After 13 years in the US, Zhelezov moved back home in May 2020, during the first wave of the COVID-19 pandemic. He’s one of several thousand Bulgarians who returned home in 2020, reversing the migration trend for the Eastern European country. 

Zhelezov’s family thrived in the US. His mother is now an academic adviser at the University of North Carolina at Chapel Hill and his father works for the American Red Cross. Zhelezov graduated from North Carolina State and, in 2017, moved to San Francisco to work with a business travel start-up.

But the pandemic hit the company hard and it soon began to let workers go.

Zhelezov was offered a job by another start-up, Omnipresent, a group that helps companies employ remote workers abroad while ensuring compliance with local tax systems. With no fixed office, Omnipresent told Zhelezov he could base himself anywhere. He chose Bulgaria.

Zhelezov said even after 13 years in the US, he never felt fully at home.

“I just never really felt like an American who wants to live the American lifestyle. Bulgaria was always home,” he said.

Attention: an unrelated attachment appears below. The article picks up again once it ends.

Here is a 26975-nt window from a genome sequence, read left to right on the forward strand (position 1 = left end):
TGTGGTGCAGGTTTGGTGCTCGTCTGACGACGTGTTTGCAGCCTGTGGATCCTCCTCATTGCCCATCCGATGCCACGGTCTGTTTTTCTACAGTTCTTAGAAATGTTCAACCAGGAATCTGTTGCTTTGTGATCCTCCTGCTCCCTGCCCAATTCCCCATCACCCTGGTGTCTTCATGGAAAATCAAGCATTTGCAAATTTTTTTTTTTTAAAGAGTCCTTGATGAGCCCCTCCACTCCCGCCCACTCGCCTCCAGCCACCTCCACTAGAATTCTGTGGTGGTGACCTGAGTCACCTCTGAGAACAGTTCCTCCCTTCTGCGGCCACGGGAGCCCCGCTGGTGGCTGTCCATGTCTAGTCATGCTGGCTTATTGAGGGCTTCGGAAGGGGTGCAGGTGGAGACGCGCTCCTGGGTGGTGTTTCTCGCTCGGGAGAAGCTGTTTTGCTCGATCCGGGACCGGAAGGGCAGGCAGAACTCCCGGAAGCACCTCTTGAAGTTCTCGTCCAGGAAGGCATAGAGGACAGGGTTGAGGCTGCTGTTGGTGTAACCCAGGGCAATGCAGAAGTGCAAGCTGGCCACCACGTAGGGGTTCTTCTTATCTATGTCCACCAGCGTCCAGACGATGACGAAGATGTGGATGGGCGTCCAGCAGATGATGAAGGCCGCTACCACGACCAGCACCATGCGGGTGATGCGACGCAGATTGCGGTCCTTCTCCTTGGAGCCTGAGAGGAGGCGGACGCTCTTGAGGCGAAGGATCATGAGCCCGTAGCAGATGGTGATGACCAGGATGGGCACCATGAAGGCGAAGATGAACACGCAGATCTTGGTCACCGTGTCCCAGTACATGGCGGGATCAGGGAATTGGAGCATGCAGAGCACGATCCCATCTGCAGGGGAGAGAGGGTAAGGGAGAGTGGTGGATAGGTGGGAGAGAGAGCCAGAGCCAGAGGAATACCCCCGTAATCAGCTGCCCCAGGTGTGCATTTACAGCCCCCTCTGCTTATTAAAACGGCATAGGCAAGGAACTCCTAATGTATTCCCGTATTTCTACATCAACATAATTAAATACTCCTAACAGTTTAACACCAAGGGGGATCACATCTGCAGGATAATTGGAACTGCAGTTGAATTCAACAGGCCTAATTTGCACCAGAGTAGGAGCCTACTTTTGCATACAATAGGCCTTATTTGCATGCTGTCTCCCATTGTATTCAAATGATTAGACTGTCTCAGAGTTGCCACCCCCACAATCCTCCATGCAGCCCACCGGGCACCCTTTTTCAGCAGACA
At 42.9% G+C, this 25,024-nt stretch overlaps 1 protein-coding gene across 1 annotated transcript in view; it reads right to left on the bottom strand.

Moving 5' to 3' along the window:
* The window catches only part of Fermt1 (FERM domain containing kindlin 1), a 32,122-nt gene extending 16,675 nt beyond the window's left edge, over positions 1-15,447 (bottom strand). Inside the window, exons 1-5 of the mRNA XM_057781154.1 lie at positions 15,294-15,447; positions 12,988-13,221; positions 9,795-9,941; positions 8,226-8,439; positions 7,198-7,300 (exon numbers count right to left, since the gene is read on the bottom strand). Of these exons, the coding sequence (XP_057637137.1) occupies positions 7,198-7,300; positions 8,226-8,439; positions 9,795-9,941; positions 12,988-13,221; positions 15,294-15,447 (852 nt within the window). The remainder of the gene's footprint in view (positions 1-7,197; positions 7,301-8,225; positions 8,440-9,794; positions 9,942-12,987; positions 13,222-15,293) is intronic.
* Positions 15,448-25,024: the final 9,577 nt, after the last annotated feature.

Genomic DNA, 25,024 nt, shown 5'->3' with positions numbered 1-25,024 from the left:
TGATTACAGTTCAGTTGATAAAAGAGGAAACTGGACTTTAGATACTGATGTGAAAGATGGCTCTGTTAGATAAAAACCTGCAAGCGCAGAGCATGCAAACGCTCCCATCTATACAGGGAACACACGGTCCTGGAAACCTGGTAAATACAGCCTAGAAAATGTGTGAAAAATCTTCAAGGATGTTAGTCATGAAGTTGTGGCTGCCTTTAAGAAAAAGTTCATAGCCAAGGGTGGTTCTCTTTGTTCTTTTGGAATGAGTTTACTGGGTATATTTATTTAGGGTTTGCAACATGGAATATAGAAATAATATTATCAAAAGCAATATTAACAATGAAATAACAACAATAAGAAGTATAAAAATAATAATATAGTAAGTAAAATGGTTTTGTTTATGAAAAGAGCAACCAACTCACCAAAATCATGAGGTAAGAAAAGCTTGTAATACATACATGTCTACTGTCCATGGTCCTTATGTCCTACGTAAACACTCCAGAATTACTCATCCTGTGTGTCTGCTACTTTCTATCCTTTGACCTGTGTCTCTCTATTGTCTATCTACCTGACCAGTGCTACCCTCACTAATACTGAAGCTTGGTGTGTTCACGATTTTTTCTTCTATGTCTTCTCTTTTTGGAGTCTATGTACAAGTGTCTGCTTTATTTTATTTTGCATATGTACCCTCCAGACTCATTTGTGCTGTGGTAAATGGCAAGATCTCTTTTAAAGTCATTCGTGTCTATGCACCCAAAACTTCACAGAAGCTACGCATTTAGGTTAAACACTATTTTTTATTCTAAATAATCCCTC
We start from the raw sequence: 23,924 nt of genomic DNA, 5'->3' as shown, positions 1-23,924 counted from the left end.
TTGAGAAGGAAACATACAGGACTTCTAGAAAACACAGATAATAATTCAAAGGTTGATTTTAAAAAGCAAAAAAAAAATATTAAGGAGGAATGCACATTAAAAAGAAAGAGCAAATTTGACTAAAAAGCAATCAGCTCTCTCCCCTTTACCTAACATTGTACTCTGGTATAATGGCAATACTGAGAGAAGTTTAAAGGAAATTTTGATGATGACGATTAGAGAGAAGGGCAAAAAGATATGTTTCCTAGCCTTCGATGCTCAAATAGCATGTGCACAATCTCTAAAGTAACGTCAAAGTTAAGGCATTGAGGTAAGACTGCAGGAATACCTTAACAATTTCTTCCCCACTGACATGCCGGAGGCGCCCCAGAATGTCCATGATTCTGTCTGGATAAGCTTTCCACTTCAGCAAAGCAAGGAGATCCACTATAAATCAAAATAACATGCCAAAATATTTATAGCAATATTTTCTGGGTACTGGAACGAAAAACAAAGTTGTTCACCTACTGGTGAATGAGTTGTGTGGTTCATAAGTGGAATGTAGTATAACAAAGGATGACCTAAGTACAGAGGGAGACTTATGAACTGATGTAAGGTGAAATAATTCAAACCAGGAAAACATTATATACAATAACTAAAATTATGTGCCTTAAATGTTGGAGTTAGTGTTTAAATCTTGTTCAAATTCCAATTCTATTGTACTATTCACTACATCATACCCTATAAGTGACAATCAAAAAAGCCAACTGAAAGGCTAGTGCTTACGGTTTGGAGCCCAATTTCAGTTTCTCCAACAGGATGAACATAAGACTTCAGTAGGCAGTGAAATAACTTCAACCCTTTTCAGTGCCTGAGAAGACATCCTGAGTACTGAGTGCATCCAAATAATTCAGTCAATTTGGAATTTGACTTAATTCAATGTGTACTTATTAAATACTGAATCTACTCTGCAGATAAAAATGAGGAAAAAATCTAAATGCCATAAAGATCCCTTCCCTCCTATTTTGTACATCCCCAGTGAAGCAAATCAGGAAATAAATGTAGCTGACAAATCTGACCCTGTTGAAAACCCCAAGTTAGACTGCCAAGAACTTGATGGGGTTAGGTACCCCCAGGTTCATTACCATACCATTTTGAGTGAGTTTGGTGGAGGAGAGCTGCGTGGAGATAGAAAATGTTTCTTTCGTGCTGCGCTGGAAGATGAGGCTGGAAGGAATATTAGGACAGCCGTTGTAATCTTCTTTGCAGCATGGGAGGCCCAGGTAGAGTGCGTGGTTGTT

Related: ‘I had no life left here’: Iraqi Kurds are at the center of the migration crisis in Europe

EU’s poorest nation

Bulgaria is the poorest country in the European Union. Transparency International has also ranked it the most corrupt on the continent. In 2019, the United Nations Population Division reported that Bulgaria was projected to be the second-fastest shrinking country in the world, behind Lithuania.

Exact data on the numbers of people who returned to Bulgaria in 2020 is not available. However, the European Council on Foreign Relations (ECFR) estimates that about 30,000 more people moved back to the country than left that year.

Related: ‘Strangers in their own land’: Iraqi Yazidis and their plight, 7 years on from genocide

Ognyan Georgiev, visiting fellow with the ECFR who researched the data, spoke with many of the new returnees. Job loss was a big reason why many returned, but a significant number also moved back because they felt safer being home with their families during the pandemic, he said.

“The two reasons [returnees] gave me was they were either left without a job or they were fearing for their security. I mean their health security, you know, they just felt more secure being back, being there with their parents, family or whatever.”

Ognyan Georgiev, visiting fellow, European Council on Foreign Relations

“The two reasons they gave me was they were either left without a job or they were fearing for their security. I mean their health security, you know, they just felt more secure being back, being there with their parents, family or whatever.”

Shifting government tide

Atanas Pekanov returned to Sofia, the capital of Bulgaria, from Austria, in 2021.